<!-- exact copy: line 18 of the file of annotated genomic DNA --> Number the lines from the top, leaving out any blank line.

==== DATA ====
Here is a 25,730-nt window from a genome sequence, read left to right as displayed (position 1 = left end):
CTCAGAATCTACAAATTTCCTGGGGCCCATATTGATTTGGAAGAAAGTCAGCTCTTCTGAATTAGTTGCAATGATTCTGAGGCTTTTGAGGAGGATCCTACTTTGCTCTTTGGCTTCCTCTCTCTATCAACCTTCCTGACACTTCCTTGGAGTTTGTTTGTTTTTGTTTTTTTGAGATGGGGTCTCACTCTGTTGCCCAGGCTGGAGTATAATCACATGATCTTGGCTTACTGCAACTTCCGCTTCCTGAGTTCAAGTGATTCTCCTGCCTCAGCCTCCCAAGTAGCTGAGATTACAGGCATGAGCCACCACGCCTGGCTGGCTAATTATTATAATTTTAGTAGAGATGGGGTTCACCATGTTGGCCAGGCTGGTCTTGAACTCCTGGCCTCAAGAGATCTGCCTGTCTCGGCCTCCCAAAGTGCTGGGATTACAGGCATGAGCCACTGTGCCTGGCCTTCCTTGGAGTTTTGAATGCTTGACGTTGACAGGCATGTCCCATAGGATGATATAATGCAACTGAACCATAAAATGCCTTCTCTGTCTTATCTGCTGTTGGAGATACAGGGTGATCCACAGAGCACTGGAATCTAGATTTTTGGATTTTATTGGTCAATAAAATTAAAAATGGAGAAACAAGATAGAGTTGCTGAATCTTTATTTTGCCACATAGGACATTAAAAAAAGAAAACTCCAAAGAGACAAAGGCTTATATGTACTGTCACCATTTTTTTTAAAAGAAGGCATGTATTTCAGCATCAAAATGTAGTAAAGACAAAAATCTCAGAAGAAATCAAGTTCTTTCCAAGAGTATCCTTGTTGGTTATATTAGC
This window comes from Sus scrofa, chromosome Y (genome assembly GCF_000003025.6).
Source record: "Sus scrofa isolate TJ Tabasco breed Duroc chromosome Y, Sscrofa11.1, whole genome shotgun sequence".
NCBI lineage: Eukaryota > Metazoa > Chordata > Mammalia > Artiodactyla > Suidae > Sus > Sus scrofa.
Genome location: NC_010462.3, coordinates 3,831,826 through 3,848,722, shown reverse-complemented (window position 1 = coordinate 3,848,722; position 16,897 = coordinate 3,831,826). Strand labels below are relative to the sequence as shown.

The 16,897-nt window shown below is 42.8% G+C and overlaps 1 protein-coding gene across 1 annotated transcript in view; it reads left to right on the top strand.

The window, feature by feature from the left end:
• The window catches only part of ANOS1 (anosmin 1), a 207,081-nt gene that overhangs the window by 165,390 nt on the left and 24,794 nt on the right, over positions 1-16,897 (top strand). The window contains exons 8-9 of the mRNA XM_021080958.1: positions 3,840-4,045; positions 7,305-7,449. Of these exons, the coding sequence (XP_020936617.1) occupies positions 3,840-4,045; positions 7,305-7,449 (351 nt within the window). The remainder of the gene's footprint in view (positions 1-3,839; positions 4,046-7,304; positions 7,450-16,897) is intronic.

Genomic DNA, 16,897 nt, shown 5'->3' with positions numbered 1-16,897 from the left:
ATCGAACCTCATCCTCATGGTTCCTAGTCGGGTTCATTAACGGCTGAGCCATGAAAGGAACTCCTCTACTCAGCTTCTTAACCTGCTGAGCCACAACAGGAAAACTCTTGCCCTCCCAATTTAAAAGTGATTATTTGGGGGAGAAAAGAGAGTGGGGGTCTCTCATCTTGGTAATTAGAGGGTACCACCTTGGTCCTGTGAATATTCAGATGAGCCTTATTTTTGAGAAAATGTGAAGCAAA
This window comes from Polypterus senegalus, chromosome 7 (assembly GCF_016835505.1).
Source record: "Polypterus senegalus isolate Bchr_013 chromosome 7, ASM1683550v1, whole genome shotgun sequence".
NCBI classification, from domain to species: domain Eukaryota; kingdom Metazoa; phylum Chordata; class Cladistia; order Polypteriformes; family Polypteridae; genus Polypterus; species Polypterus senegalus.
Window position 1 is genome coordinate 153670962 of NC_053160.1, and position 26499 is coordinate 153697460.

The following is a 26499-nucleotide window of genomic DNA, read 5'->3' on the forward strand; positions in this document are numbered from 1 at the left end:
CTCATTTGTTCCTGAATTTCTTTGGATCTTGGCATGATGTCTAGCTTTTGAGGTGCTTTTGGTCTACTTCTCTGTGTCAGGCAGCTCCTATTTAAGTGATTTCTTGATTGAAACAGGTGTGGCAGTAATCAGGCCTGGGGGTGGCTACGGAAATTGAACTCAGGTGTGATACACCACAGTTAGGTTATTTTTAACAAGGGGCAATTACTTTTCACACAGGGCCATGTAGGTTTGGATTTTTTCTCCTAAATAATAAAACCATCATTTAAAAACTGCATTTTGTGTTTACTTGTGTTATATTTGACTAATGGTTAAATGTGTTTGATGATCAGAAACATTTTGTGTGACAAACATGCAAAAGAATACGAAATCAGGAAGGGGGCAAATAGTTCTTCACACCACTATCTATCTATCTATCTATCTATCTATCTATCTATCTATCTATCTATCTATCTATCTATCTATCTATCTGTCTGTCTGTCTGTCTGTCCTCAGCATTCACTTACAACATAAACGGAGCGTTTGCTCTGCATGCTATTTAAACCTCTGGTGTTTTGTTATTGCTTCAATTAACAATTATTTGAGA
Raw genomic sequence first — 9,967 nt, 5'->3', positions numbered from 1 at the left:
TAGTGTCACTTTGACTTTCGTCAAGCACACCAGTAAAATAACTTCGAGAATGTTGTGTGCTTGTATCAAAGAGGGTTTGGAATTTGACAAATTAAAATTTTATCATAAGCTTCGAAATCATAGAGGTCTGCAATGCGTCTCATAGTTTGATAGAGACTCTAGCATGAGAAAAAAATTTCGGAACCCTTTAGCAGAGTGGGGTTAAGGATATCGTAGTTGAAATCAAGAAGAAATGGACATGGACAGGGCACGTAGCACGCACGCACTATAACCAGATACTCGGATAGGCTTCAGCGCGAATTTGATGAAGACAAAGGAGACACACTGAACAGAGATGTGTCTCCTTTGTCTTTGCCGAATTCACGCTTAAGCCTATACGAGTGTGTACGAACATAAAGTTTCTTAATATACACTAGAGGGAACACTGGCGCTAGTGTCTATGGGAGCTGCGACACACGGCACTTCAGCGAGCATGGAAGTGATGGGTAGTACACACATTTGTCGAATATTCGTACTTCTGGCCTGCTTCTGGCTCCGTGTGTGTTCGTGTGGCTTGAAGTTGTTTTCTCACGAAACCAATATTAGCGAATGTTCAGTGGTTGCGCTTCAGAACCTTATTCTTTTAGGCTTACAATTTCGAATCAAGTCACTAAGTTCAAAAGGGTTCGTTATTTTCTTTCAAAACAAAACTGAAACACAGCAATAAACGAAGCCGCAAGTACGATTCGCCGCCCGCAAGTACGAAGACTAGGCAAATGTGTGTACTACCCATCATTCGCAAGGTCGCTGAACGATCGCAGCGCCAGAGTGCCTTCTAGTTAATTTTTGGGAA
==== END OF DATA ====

Raw genomic sequence first — 9,967 nt, 5'->3', positions numbered from 1 at the left: